Russian classic literature
2021 is another successful year for an extra-introverted bookworm who enjoys social distancing, and an efficient minimalist who can survive on a negligible budget. In 2021 I managed to finish nearly 28 books (excluding the academic reads, of course – I’m very serious about not mixing work’s reads with purposeful reads). Different from the “transcendent” year of 2020 when my most favorite centered around enlightening philosophy (Autobiography of a Yogi, Autobiography of Mohandas Gandhi – see my previous post), in 2021 I focused primarily on classic fiction, specifically European literature, among which, the 19th century and early 20th century Russian classics are the highlights. I fortunately got to read Pushkin, Gogol, (more of) Dostoevsky, Tolstoy, Turgenev and Bulgakov, and I was completely awed by the philosophical and psychological ideology in many of the works. For those who wish to start on Russian classics but do not know where to begin, I suggest following this list which I also find very helpful.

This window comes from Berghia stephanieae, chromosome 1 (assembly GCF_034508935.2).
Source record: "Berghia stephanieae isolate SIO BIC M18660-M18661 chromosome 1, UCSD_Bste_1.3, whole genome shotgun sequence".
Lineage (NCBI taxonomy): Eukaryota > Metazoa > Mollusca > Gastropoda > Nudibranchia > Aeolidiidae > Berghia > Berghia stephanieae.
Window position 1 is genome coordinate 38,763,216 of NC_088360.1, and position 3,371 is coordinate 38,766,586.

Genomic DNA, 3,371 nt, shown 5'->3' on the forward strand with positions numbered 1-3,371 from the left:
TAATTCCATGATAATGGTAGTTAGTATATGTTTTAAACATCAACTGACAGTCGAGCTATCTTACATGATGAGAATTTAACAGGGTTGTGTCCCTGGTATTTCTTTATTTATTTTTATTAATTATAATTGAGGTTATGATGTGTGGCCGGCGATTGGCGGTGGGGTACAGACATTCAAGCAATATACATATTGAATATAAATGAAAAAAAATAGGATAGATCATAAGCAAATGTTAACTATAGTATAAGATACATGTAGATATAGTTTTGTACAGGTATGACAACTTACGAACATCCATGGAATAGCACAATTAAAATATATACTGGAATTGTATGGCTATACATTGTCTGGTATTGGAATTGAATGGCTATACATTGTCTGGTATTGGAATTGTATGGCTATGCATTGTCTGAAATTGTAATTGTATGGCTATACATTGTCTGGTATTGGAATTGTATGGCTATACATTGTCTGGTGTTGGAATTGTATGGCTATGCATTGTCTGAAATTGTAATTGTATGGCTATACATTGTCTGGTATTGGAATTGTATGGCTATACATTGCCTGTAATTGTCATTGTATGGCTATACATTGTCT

Below are some of my most notable Russian classic reads of the year, listed in the chronological order. I read them all in Vietnamese as I believe that the Vietnamese translation of Russian classic (mostly done by reputable Vietnamese writers and researchers who lived through our socialist bonding decades) is better than a random English version that comes to my hand.Read the rest of this entry »